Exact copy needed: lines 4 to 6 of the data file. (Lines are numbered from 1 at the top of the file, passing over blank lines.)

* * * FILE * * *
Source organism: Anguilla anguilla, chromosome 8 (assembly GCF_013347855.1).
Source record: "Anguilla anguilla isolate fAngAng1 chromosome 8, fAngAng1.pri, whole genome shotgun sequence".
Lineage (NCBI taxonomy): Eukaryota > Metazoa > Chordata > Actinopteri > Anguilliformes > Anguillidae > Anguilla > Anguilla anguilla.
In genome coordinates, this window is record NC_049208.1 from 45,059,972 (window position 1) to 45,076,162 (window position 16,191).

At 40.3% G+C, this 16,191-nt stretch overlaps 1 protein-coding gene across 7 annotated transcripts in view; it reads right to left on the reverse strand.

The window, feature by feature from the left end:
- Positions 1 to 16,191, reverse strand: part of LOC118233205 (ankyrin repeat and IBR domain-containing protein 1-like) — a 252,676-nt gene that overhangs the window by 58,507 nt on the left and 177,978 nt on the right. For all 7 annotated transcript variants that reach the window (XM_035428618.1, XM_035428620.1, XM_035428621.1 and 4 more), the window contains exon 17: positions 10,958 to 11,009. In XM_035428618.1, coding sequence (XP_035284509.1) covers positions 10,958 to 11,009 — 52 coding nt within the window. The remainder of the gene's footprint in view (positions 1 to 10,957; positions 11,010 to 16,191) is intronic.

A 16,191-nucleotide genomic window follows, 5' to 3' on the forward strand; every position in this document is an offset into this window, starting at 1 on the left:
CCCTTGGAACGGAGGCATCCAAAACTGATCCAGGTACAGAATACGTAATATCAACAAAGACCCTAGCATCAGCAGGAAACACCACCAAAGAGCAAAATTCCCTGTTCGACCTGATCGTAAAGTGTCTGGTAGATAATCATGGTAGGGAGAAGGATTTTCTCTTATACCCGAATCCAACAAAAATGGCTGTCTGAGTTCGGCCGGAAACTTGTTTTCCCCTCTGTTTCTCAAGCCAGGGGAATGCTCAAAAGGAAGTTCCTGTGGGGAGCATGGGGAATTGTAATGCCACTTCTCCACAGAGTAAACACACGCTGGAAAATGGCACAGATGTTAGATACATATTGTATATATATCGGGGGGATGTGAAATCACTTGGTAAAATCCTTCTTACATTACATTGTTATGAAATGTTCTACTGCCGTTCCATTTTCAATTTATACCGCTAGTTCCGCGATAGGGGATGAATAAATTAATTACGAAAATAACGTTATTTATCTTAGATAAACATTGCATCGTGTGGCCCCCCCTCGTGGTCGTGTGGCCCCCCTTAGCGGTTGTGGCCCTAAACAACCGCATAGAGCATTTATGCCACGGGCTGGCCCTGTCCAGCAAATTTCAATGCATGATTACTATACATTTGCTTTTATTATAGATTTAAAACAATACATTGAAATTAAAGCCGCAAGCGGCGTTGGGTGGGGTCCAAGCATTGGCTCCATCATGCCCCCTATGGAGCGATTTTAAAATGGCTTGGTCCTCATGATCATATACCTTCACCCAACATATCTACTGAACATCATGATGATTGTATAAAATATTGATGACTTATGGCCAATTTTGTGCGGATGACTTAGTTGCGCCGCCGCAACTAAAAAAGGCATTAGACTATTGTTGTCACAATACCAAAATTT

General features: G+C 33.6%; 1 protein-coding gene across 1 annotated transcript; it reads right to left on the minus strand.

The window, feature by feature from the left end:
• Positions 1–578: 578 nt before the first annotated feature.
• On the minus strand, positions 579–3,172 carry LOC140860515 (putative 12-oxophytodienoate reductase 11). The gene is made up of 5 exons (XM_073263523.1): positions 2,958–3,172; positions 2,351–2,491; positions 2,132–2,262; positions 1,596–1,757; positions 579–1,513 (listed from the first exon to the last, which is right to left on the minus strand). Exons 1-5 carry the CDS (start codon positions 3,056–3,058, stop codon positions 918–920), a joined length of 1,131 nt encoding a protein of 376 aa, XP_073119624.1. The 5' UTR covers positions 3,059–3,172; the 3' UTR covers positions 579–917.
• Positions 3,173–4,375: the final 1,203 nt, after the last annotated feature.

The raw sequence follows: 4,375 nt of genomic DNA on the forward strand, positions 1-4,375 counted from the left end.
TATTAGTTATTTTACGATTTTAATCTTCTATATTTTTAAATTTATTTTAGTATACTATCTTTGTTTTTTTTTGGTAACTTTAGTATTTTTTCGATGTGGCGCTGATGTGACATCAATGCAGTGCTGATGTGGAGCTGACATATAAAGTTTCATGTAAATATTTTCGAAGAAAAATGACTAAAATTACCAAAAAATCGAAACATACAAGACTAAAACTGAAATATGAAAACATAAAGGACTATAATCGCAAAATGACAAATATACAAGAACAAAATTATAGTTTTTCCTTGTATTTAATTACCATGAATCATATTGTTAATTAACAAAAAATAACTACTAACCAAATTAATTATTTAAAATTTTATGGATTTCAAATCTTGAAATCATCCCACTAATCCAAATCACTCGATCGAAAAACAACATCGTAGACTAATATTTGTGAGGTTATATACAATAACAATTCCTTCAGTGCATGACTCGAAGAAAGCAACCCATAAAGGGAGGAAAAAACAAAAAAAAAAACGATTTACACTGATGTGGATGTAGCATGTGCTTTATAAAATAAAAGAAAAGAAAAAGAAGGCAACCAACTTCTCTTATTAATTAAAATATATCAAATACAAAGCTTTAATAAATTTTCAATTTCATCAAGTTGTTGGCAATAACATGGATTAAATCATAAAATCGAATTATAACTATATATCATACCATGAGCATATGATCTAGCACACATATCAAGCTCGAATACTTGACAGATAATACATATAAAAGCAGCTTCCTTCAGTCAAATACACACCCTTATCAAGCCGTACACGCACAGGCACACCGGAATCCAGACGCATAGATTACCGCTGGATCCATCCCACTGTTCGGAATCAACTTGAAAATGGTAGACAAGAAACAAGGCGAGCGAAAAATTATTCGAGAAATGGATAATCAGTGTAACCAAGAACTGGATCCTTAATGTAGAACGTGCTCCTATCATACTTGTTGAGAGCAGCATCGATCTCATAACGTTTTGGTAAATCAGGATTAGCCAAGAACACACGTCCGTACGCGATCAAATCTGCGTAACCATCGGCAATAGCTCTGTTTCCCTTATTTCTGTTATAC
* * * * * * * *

In genome coordinates, this window is record NC_049208.1 from 45,059,972 (window position 1) to 45,076,162 (window position 16,191).

At 40.3% G+C, this 16,191-nt stretch overlaps 1 protein-coding gene across 7 annotated transcripts in view; it reads right to left on the reverse strand.

The window, feature by feature from the left end: